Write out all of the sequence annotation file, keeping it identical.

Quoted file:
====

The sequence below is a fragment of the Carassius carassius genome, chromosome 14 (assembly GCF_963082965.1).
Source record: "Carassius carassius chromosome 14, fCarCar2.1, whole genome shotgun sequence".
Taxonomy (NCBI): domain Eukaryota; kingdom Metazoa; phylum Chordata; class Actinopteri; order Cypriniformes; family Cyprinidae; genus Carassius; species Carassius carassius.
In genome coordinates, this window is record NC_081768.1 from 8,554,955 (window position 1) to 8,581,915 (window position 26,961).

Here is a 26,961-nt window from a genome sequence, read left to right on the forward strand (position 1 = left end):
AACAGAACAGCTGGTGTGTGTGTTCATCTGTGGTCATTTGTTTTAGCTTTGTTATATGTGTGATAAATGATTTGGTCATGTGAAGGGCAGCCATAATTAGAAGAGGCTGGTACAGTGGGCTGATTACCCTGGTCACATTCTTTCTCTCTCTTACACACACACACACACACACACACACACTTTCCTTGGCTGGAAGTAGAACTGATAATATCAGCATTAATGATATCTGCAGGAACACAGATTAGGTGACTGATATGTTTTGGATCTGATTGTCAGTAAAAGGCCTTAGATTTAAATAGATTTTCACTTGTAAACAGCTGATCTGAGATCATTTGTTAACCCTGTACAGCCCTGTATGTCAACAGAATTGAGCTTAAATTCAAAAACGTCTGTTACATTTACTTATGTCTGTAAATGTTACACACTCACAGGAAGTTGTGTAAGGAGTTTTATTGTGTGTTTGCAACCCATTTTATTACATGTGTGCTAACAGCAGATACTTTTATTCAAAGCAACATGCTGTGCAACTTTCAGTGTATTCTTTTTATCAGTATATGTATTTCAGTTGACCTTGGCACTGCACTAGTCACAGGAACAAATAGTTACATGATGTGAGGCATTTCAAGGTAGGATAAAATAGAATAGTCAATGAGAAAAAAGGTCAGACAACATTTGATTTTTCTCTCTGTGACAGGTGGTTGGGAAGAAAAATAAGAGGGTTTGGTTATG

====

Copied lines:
The sequence below is a fragment of the Carassius carassius genome, chromosome 14 (assembly GCF_963082965.1).
Source record: "Carassius carassius chromosome 14, fCarCar2.1, whole genome shotgun sequence".
Taxonomy (NCBI): domain Eukaryota; kingdom Metazoa; phylum Chordata; class Actinopteri; order Cypriniformes; family Cyprinidae; genus Carassius; species Carassius carassius.
In genome coordinates, this window is record NC_081768.1 from 8,554,955 (window position 1) to 8,581,915 (window position 26,961).

Here is a 26,961-nt window from a genome sequence, read left to right on the forward strand (position 1 = left end):
AACAGAACAGCTGGTGTGTGTGTTCATCTGTGGTCATTTGTTTTAGCTTTGTTATATGTGTGATAAATGATTTGGTCATGTGAAGGGCAGCCATAATTAGAAGAGGCTGGTACAGTGGGCTGATTACCCTGGTCACATTCTTTCTCTCTCTTACACACACACACACACACACACACACACTTTCCTTGGCTGGAAGTAGAACTGATAATATCAGCATTAATGATATCTGCAGGAACACAGATTAGGTGACTGATATGTTTTGGATCTGATTGTCAGTAAAAGGCCTTAGATTTAAATAGATTTTCACTTGTAAACAGCTGATCTGAGATCATTTGTTAACCCTGTACAGCCCTGTATGTCAACAGAATTGAGCTTAAATTCAAAAACGTCTGTTACATTTACTTATGTCTGTAAATGTTACACACTCACAGGAAGTTGTGTAAGGAGTTTTATTGTGTGTTTGCAACCCATTTTATTACATGTGTGCTAACAGCAGATACTTTTATTCAAAGCAACATGCTGTGCAACTTTCAGTGTATTCTTTTTATCAGTATATGTATTTCAGTTGACCTTGGCACTGCACTAGTCACAGGAACAAATAGTTACATGATGTGAGGCATTTCAAGGTAGGATAAAATAGAATAGTCAATGAGAAAAAAGGTCAGACAACATTTGATTTTTCTCTCTGTGACAGGTGGTTGGGAAGAAAAATAAGAGGGTTTGGTTATG